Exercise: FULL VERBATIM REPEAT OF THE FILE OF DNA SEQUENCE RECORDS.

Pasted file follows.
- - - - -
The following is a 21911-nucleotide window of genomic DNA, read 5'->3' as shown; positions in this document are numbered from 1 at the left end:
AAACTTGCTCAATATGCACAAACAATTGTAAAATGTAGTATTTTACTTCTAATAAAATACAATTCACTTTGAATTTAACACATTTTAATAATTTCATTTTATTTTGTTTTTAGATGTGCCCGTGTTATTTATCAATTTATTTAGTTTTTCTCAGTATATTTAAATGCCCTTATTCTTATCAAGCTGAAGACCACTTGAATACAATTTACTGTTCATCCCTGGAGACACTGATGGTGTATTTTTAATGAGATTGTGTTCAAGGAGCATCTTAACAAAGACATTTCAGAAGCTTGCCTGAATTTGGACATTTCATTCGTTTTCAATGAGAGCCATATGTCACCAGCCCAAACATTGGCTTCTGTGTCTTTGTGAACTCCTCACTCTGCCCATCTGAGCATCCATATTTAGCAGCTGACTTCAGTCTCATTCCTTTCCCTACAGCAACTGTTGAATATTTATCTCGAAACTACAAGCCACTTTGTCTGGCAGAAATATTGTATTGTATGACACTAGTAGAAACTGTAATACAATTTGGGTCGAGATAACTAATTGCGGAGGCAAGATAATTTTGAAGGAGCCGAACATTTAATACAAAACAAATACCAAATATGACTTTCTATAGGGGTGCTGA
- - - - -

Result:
The following is a 21911-nucleotide window of genomic DNA, read 5'->3' as shown; positions in this document are numbered from 1 at the left end:
AAACTTGCTCAATATGCACAAACAATTGTAAAATGTAGTATTTTACTTCTAATAAAATACAATTCACTTTGAATTTAACACATTTTAATAATTTCATTTTATTTTGTTTTTAGATGTGCCCGTGTTATTTATCAATTTATTTAGTTTTTCTCAGTATATTTAAATGCCCTTATTCTTATCAAGCTGAAGACCACTTGAATACAATTTACTGTTCATCCCTGGAGACACTGATGGTGTATTTTTAATGAGATTGTGTTCAAGGAGCATCTTAACAAAGACATTTCAGAAGCTTGCCTGAATTTGGACATTTCATTCGTTTTCAATGAGAGCCATATGTCACCAGCCCAAACATTGGCTTCTGTGTCTTTGTGAACTCCTCACTCTGCCCATCTGAGCATCCATATTTAGCAGCTGACTTCAGTCTCATTCCTTTCCCTACAGCAACTGTTGAATATTTATCTCGAAACTACAAGCCACTTTGTCTGGCAGAAATATTGTATTGTATGACACTAGTAGAAACTGTAATACAATTTGGGTCGAGATAACTAATTGCGGAGGCAAGATAATTTTGAAGGAGCCGAACATTTAATACAAAACAAATACCAAATATGACTTTCTATAGGGGTGCTGA